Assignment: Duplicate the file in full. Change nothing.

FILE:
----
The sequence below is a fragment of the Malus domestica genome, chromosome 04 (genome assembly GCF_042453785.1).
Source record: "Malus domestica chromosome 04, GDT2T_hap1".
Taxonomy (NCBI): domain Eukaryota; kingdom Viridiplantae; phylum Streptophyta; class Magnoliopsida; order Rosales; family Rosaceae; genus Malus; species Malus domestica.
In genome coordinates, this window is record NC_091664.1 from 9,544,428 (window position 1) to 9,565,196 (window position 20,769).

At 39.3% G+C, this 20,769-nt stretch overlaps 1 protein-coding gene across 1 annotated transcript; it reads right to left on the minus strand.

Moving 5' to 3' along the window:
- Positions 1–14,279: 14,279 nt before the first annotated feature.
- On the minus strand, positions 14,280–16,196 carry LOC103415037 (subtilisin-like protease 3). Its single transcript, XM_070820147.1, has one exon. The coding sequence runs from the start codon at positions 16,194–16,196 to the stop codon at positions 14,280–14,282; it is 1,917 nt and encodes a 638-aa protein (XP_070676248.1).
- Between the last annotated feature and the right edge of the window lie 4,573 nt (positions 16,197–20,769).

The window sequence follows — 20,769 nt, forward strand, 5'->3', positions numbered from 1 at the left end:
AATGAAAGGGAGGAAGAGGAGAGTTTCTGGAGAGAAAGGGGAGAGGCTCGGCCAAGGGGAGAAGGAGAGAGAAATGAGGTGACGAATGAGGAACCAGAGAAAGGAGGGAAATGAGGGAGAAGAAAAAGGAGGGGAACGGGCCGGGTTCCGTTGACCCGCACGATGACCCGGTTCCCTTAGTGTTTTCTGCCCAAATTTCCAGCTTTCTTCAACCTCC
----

The sequence below is a fragment of the Malus domestica genome, chromosome 04 (genome assembly GCF_042453785.1).
Source record: "Malus domestica chromosome 04, GDT2T_hap1".
Taxonomy (NCBI): domain Eukaryota; kingdom Viridiplantae; phylum Streptophyta; class Magnoliopsida; order Rosales; family Rosaceae; genus Malus; species Malus domestica.
In genome coordinates, this window is record NC_091664.1 from 9,544,428 (window position 1) to 9,565,196 (window position 20,769).

At 39.3% G+C, this 20,769-nt stretch overlaps 1 protein-coding gene across 1 annotated transcript; it reads right to left on the minus strand.

Moving 5' to 3' along the window:
- Positions 1–14,279: 14,279 nt before the first annotated feature.
- On the minus strand, positions 14,280–16,196 carry LOC103415037 (subtilisin-like protease 3). Its single transcript, XM_070820147.1, has one exon. The coding sequence runs from the start codon at positions 16,194–16,196 to the stop codon at positions 14,280–14,282; it is 1,917 nt and encodes a 638-aa protein (XP_070676248.1).
- Between the last annotated feature and the right edge of the window lie 4,573 nt (positions 16,197–20,769).

The window sequence follows — 20,769 nt, forward strand, 5'->3', positions numbered from 1 at the left end:
AATGAAAGGGAGGAAGAGGAGAGTTTCTGGAGAGAAAGGGGAGAGGCTCGGCCAAGGGGAGAAGGAGAGAGAAATGAGGTGACGAATGAGGAACCAGAGAAAGGAGGGAAATGAGGGAGAAGAAAAAGGAGGGGAACGGGCCGGGTTCCGTTGACCCGCACGATGACCCGGTTCCCTTAGTGTTTTCTGCCCAAATTTCCAGCTTTCTTCAACCTCC